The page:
Thursday, March 20, 2014

News from Nairobi

By James Chege
Maryknoll Institute of African Studies

Pastoral Reflection Research Workshops

Friday, March 14, marked the end of the eighth week of the second semester at the Maryknoll Institute of African Studies. In the afternoon, the students and field assistants gathered for the second and final (PR session) and research workshops. In the PR, three classes presented skits relevant to their courses, namely, Sociology of Development/Underdevelop-ment and African Religion, African Marriage and Family; Challenge and Change, and African Culture: An Overview.

Students and field assistants from the Sociology of Development/Underdevelopment and African Religion class in action as they present their skit at the PR.
The  class on African culture created a skit depicting a baraza or a meeting of a council of elders which had been convened to give judgment over a case of parental negligence. In the performance, the child’s parents were refusing to take the child to hospital as they had no faith in western medicine and preferred to go and look for a herbalist or better still, a diviner. The local authorities at the meeting decreed that the child be forcefully taken to hospital thus leaving the parents very disappointed.

In the next skit presented by the class on sociology of development, a working-class couple hires a house girl to take care of their children, a boy and a girl, when they go their respective jobs during the day. The house help takes advantage of the absence of the parents to  mistreat the children left under her care making them do all the house chores she is paid to do. The children raise the alarm that they are not being treated fairly. The dispute is ended with an amicable solution after some dialogue.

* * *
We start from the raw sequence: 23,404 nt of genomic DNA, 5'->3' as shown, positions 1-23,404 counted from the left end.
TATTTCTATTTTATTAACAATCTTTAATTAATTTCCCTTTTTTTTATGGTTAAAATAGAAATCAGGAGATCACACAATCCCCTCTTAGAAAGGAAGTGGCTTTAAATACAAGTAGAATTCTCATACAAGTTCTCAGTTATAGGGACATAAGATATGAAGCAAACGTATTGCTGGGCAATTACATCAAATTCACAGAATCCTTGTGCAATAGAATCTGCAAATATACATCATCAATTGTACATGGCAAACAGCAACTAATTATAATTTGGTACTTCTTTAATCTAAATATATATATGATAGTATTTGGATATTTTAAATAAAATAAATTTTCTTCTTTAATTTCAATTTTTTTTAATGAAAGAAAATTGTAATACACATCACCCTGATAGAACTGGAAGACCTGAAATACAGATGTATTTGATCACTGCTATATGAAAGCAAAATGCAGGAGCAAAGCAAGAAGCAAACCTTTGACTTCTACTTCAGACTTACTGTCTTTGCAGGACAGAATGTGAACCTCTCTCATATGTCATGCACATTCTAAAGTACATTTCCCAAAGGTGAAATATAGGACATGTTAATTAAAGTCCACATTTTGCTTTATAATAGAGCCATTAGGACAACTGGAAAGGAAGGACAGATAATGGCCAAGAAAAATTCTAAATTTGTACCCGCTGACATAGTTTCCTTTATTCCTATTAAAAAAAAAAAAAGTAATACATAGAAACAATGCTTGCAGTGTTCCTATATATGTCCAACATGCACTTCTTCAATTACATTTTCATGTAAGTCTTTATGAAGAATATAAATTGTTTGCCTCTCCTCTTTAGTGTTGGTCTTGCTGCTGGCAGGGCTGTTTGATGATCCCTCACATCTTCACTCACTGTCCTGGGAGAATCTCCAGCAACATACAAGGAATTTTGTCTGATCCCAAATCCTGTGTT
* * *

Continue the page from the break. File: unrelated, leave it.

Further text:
Father  Lance Nadeau (far left) makes a point as his discussion group listens intently. 
Father Nadeau is the Maryknoll Regional Superior and the Chairman of the MIASMU Board of Directors. He is presently the Catholic Chaplain at the huge Kenyatta public University  with over 7,000 parishioners. He hold a Ph.D. in Religious Studies from Temple University, a Licentiate in Missiology from the Gregorian University and  is  presently enrolled in his third MIASMU course.

The skit by the class on African marriage introduced an international businessman who wanted to marry a lady but did not have the time to perform the rituals of paying bride price. In fact he had a plane to catch in a few hours’ time and wanted to leave with the girl immediately. The parents are dumbfounded by the bold request and will not hear any of it. The bride to be is then left with the dilemma of following her traditions or following her heart.

After the animated presentations, three discussion groups were formed to tackle questions arising from the skits. The issues raised were reported back in a plenary session.

After the PR session, students and field assistants participated in their respective field research workshops — foundational or advanced. The workshops are aimed at sharpening students’ research skills so that their data collection techniques are professional and the data collected  is of high quality and can readily be  factored into their course papers and MA theses.